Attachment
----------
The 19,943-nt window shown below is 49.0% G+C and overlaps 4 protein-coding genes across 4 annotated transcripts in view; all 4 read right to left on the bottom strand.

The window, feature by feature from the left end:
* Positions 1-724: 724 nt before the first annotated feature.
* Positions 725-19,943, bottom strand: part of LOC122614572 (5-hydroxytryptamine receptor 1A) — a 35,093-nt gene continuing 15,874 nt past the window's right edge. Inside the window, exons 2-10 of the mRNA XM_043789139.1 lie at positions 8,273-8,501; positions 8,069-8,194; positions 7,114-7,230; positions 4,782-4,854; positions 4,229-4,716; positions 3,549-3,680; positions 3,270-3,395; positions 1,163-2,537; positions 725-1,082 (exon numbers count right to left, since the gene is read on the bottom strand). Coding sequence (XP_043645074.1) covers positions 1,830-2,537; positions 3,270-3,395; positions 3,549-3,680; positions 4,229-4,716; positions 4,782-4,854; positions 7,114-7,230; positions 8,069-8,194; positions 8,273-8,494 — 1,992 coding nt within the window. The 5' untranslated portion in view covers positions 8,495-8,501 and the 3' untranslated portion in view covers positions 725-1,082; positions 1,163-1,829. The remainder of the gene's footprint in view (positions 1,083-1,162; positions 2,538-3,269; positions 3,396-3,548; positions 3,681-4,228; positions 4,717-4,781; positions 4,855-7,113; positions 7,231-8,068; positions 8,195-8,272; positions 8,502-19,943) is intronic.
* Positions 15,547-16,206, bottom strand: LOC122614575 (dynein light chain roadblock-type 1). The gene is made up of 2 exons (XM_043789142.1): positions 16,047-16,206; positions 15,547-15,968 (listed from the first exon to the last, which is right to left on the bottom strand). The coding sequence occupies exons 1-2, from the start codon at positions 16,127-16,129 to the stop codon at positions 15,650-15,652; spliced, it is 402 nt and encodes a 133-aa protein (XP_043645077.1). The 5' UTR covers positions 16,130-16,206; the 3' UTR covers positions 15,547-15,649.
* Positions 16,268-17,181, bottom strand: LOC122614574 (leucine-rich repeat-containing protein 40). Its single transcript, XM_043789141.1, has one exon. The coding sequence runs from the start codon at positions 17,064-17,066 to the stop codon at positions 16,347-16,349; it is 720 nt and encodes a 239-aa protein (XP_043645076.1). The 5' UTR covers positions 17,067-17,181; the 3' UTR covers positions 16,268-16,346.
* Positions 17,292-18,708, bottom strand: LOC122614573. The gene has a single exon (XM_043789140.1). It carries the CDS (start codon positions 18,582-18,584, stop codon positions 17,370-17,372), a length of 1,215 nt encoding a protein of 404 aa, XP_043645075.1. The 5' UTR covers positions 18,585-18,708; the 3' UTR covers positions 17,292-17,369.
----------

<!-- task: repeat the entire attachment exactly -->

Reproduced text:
The 19,943-nt window shown below is 49.0% G+C and overlaps 4 protein-coding genes across 4 annotated transcripts in view; all 4 read right to left on the bottom strand.

The window, feature by feature from the left end:
* Positions 1-724: 724 nt before the first annotated feature.
* Positions 725-19,943, bottom strand: part of LOC122614572 (5-hydroxytryptamine receptor 1A) — a 35,093-nt gene continuing 15,874 nt past the window's right edge. Inside the window, exons 2-10 of the mRNA XM_043789139.1 lie at positions 8,273-8,501; positions 8,069-8,194; positions 7,114-7,230; positions 4,782-4,854; positions 4,229-4,716; positions 3,549-3,680; positions 3,270-3,395; positions 1,163-2,537; positions 725-1,082 (exon numbers count right to left, since the gene is read on the bottom strand). Coding sequence (XP_043645074.1) covers positions 1,830-2,537; positions 3,270-3,395; positions 3,549-3,680; positions 4,229-4,716; positions 4,782-4,854; positions 7,114-7,230; positions 8,069-8,194; positions 8,273-8,494 — 1,992 coding nt within the window. The 5' untranslated portion in view covers positions 8,495-8,501 and the 3' untranslated portion in view covers positions 725-1,082; positions 1,163-1,829. The remainder of the gene's footprint in view (positions 1,083-1,162; positions 2,538-3,269; positions 3,396-3,548; positions 3,681-4,228; positions 4,717-4,781; positions 4,855-7,113; positions 7,231-8,068; positions 8,195-8,272; positions 8,502-19,943) is intronic.
* Positions 15,547-16,206, bottom strand: LOC122614575 (dynein light chain roadblock-type 1). The gene is made up of 2 exons (XM_043789142.1): positions 16,047-16,206; positions 15,547-15,968 (listed from the first exon to the last, which is right to left on the bottom strand). The coding sequence occupies exons 1-2, from the start codon at positions 16,127-16,129 to the stop codon at positions 15,650-15,652; spliced, it is 402 nt and encodes a 133-aa protein (XP_043645077.1). The 5' UTR covers positions 16,130-16,206; the 3' UTR covers positions 15,547-15,649.
* Positions 16,268-17,181, bottom strand: LOC122614574 (leucine-rich repeat-containing protein 40). Its single transcript, XM_043789141.1, has one exon. The coding sequence runs from the start codon at positions 17,064-17,066 to the stop codon at positions 16,347-16,349; it is 720 nt and encodes a 239-aa protein (XP_043645076.1). The 5' UTR covers positions 17,067-17,181; the 3' UTR covers positions 16,268-16,346.
* Positions 17,292-18,708, bottom strand: LOC122614573. The gene has a single exon (XM_043789140.1). It carries the CDS (start codon positions 18,582-18,584, stop codon positions 17,370-17,372), a length of 1,215 nt encoding a protein of 404 aa, XP_043645075.1. The 5' UTR covers positions 18,585-18,708; the 3' UTR covers positions 17,292-17,369.